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  • br Autophagy regulates stem cell


    3.1.5. Autophagy regulates stem cell maintenance
    The ability of the stem Solutol HS15 to self-renew and differentiate into several types of cells are bearing great importance for oncogenic pro-cesses as well as development and tissue renewal. Tumor-initiating cells share some characteristics with stem cells and are capable of self-  European Journal of Pharmaceutical Sciences 134 (2019) 116–137
    renewal and differentiation (Visvader and Lindeman, 2012). Several lines of evidence indicated that autophagy functions as an important mechanism in quality control and maintenance of cellular homeostasis in stem cells (Guan et al., 2013). Depletion of ATG7 in murine hema-topoietic stem cells (HSCs) increased neoplastic features by altering the number of bone marrow progenitor cells (Mortensen et al., 2011). In another study, tissue-specific deletion of FIP200 correlated with severe anemia and prenatal lethality in hematopoietic stem cells (F. Liu et al., 2010). In line with this, FIP200 deletion in murine neuronal stem cells (NSCs) interfered with postnatal neuronal differentiation (Wang et al., 2013). As another example of autophagy-mediated regulation of stem cells, it has been reported that autophagic activity supported breast cancer stem cell maintenance through regulation of IL6 secretion (Maycotte et al., 2015).
    3.2. Autophagy as a pro-oncogenic mechanism
    In addition to its tumor suppressive role, autophagy also contributes to malignant transformation and/or metastatic cascade by supporting cancer cells under stress conditions (e.g. exposure to metabolic, hy-poxic, genotoxic, and oxidative stress) or tumor microenvironment (e.g. survival in the circulatory system, oxygen and glucose deprivation in solid tumors). Evidence also suggested that autophagy provides re-sistance to cancer cells against chemo-/radio-therapies and cell death. Pro-oncogenic function of autophagy is summarized in Fig. 3.
    3.2.1. Autophagy supplies nutrients and energy to cancer cells
    In cells, it is well established that glucose is primary nutrient source for energy production and constant glucose supply is required for ATP production. In cancer cells, increased aerobic glycolysis was first re-ported by Warburg in the 1920s. Conversion of glucose to lactate in aerobic conditions also results in microenvironmental acidosis there-fore cancer cells must adopt resistance to acid-induced cell toxicity. Malignant cells with high glycolytic capacity also displayed resistance to acidosis and therefore gain growth advantage over the normal cells for unconstrained proliferation, invasion and tumorigenesis (Gatenby and Gillies, 2004). Malignant transformation is generally accompanied with metabolic changes, including elevated glucose uptake to sustain anabolic reactions and antioxidant defense and increased mitochondrial respiration to supply high-energy demand and several amino acids (Hanahan and Weinberg, 2011).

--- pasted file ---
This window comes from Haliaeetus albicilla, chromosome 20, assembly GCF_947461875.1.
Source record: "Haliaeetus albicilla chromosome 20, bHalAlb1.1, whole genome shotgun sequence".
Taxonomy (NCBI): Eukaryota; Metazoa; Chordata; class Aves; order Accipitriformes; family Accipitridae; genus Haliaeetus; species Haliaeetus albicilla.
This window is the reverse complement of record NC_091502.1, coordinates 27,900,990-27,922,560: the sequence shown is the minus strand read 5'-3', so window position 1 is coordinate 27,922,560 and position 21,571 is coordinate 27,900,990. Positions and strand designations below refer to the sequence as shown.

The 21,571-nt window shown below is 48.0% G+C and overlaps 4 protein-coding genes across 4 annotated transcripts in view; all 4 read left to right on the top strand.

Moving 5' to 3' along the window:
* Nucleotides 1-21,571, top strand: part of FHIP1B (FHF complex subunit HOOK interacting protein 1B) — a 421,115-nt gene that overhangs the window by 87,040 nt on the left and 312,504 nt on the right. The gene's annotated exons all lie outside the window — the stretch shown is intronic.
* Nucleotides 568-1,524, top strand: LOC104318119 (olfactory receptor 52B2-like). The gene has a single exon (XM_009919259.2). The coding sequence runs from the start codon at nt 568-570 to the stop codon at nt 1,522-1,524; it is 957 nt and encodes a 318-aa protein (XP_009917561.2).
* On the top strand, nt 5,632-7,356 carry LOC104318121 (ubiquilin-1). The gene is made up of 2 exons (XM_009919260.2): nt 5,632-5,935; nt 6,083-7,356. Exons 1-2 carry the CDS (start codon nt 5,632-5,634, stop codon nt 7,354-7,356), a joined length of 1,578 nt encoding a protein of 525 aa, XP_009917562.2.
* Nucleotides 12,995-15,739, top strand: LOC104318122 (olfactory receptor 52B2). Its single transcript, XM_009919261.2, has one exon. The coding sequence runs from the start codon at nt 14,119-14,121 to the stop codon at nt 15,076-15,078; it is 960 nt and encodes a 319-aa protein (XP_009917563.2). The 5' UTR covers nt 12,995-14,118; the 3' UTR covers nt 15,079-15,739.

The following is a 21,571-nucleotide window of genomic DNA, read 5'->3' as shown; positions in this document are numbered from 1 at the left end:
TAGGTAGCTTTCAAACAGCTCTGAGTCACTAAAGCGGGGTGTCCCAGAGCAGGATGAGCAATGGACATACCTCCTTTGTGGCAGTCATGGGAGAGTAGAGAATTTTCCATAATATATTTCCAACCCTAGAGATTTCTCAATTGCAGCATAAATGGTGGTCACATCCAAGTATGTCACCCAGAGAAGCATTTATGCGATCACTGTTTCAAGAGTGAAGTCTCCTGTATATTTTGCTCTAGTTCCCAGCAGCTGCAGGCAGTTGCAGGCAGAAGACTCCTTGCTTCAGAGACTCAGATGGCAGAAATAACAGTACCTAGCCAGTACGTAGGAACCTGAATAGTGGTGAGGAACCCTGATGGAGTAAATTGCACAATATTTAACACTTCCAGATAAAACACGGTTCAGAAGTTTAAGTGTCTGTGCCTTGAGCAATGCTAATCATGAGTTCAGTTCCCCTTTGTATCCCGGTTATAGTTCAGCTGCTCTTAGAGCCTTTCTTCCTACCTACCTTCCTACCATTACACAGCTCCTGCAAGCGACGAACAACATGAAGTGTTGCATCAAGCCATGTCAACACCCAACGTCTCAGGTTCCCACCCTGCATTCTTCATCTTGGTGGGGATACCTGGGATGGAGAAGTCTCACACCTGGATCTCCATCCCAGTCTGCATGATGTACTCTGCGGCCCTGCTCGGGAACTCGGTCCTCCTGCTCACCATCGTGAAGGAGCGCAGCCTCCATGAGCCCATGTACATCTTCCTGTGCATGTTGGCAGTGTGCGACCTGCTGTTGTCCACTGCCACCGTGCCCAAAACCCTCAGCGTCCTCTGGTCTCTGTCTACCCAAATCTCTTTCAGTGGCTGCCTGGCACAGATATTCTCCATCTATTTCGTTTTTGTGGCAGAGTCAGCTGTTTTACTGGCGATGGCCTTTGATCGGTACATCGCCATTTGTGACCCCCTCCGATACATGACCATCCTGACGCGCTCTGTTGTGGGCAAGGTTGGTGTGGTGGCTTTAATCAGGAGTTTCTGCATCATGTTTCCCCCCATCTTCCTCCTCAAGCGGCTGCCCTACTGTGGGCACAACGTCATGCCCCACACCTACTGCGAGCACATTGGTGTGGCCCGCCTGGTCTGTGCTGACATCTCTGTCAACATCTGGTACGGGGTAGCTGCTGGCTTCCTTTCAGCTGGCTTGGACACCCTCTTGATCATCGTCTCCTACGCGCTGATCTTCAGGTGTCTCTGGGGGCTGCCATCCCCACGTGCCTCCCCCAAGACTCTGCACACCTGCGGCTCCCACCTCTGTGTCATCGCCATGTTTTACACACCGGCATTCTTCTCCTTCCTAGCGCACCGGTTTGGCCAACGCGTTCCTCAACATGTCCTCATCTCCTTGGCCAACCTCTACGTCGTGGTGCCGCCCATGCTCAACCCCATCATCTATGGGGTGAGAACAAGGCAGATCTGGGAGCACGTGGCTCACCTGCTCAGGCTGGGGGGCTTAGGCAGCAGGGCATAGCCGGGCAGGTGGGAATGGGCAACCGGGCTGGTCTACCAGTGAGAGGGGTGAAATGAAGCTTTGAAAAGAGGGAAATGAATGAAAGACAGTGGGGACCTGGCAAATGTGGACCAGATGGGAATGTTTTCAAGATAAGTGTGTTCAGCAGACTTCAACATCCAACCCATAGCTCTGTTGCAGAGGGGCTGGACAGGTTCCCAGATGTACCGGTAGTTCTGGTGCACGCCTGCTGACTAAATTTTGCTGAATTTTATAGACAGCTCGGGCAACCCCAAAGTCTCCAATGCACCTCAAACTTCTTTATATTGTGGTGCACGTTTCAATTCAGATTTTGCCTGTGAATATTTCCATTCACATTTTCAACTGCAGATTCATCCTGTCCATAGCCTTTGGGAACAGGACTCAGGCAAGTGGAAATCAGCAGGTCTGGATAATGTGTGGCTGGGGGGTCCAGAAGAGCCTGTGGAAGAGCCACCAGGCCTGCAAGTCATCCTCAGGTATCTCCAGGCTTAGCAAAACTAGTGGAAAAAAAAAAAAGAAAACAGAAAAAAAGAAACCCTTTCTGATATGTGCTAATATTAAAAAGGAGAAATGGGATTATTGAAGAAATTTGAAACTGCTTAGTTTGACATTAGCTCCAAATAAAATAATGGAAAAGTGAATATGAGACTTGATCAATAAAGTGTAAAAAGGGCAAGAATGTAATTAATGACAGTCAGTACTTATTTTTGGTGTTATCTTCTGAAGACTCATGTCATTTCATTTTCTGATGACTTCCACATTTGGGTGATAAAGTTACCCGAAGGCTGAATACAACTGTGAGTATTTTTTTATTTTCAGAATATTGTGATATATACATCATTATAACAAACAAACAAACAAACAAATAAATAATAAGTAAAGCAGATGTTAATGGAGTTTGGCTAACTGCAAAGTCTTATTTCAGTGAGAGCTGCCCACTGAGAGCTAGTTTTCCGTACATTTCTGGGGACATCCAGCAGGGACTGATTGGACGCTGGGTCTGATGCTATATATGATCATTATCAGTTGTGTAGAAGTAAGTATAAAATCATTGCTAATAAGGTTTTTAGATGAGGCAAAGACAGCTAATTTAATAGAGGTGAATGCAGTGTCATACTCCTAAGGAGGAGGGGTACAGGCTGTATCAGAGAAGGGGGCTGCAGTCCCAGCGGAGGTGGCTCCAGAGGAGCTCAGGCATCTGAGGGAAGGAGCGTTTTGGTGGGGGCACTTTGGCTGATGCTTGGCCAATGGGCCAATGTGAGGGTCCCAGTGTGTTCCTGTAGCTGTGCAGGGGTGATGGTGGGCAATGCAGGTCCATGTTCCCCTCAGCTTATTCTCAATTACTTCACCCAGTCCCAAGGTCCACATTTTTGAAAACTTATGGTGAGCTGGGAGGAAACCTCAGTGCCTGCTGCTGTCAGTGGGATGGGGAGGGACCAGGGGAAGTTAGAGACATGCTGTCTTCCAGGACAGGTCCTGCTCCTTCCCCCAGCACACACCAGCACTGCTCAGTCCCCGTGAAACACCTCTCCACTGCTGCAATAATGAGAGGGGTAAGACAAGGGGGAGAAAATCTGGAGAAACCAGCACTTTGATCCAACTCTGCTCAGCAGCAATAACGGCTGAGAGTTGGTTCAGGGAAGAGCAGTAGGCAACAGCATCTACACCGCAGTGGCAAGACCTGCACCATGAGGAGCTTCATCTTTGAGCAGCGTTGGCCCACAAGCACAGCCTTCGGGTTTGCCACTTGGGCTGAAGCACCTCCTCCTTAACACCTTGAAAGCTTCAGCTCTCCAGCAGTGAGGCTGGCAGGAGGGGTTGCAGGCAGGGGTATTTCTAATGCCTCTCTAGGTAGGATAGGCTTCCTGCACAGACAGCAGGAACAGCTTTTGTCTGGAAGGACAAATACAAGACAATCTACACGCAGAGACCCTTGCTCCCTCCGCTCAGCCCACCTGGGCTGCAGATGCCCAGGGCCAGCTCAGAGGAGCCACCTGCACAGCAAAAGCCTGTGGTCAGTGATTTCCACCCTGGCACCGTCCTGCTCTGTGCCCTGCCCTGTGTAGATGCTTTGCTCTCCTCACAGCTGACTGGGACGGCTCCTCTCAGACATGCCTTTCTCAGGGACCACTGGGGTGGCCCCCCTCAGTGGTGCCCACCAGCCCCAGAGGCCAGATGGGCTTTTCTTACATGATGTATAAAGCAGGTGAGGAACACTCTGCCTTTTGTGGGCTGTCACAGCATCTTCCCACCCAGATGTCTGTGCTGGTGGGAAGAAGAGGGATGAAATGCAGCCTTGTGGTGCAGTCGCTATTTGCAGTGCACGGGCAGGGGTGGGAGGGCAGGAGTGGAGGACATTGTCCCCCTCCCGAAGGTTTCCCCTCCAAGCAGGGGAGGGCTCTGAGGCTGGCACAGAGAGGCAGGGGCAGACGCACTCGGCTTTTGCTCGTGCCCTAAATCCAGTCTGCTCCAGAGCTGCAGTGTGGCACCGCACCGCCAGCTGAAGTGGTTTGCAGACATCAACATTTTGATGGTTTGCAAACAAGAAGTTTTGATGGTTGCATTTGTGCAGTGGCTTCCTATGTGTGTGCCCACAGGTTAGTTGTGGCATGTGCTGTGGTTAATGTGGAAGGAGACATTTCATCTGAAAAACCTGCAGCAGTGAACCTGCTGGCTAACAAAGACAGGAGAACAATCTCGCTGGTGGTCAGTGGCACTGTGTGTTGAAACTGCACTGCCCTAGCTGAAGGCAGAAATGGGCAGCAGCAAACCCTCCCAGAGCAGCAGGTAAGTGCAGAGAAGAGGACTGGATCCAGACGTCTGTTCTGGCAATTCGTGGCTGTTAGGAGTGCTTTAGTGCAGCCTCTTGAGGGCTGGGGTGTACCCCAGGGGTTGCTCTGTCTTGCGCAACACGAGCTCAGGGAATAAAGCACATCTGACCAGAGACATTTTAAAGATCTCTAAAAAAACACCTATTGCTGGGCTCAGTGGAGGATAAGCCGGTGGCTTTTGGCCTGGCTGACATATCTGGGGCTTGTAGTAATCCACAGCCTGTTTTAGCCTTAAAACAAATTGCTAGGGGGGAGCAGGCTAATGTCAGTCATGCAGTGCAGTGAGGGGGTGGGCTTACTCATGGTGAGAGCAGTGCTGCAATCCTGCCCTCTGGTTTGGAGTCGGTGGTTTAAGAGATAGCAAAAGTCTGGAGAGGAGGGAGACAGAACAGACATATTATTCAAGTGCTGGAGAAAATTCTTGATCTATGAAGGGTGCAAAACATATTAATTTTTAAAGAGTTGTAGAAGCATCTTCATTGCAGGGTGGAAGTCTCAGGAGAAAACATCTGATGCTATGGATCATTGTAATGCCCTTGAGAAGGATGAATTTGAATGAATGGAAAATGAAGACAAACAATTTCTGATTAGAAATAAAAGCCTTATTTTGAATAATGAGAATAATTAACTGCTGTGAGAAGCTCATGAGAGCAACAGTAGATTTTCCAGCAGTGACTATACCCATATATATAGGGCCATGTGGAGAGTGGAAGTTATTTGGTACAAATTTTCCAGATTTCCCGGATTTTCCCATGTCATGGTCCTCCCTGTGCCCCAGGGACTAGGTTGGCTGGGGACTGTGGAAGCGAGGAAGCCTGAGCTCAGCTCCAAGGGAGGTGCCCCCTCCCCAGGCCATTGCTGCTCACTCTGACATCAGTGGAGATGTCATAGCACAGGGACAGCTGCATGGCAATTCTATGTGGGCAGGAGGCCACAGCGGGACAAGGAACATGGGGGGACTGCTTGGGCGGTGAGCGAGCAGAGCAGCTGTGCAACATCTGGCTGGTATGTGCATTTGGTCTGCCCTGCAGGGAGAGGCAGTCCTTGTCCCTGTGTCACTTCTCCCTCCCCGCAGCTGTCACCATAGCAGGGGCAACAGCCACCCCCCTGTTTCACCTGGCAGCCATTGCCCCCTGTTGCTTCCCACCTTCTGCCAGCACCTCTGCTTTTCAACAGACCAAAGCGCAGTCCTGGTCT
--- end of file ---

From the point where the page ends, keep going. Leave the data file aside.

The PI3K-AKT-mTOR pathway plays a major role in regulation of
    Fig. 3. Tumor promoting role of autophagy.
    Autophagy contributes to tumorigenesis in a variety of stages ranging from proliferation to metastasis and invasion as well as sustain its improvement by providing resistance to death mechanisms.
    aerobic glycolysis in cancer cells (Makinoshima et al., 2015). Inhibition of PI3K limited glucose uptake and glycolysis by blocking GLUT1 function (Barnes et al., 2005). AKT and c-MYC, positive regulators of essential glycolytic genes have shown to possess differential and com-plementary effects in driving aerobic glycolysis (Fan et al., 2010). Ad-ditionally, c-MYC was also implicated in regulation of glutamine me-tabolism under the control of SIRT1 in order to reach the high demand for energy generation and biosynthesis in cancer cells (Ren et al., 2017). In order to meet with altered metabolic requirements of cancer cells, autophagy maintained a critical role in these adaptation period by providing required energy and biomolecules through recycling of mo-lecules and/or organelles (Galluzzi et al., 2015).
    Normal fibroblast cells neighboring tumor cells acquire a phenotype known as the cancer-associated fibroblasts (CAFs), where autophagic activity supported the high demand of cancer cells for the energy and nutrient support (Martinez-Outschoorn et al., 2011). Injection of CAFs overexpressing pro-autophagic molecules together with cancer cells into mice promoted tumor growth and favored for lung metastasis (Yang et al., 2015). Furthermore, autophagic activity in apoptosis-de-ficient tumor cells was correlated with the survival of cancer cells under stress conditions (Degenhardt et al., 2006). Interestingly, autophagy has also been implicated in the metabolic control of hematopoietic stem cells during throphic factor deprivation (Yang et al., 2015).
    3.2.2. Autophagy mediates adaptation to hypoxia, oxidative stress and DNA damage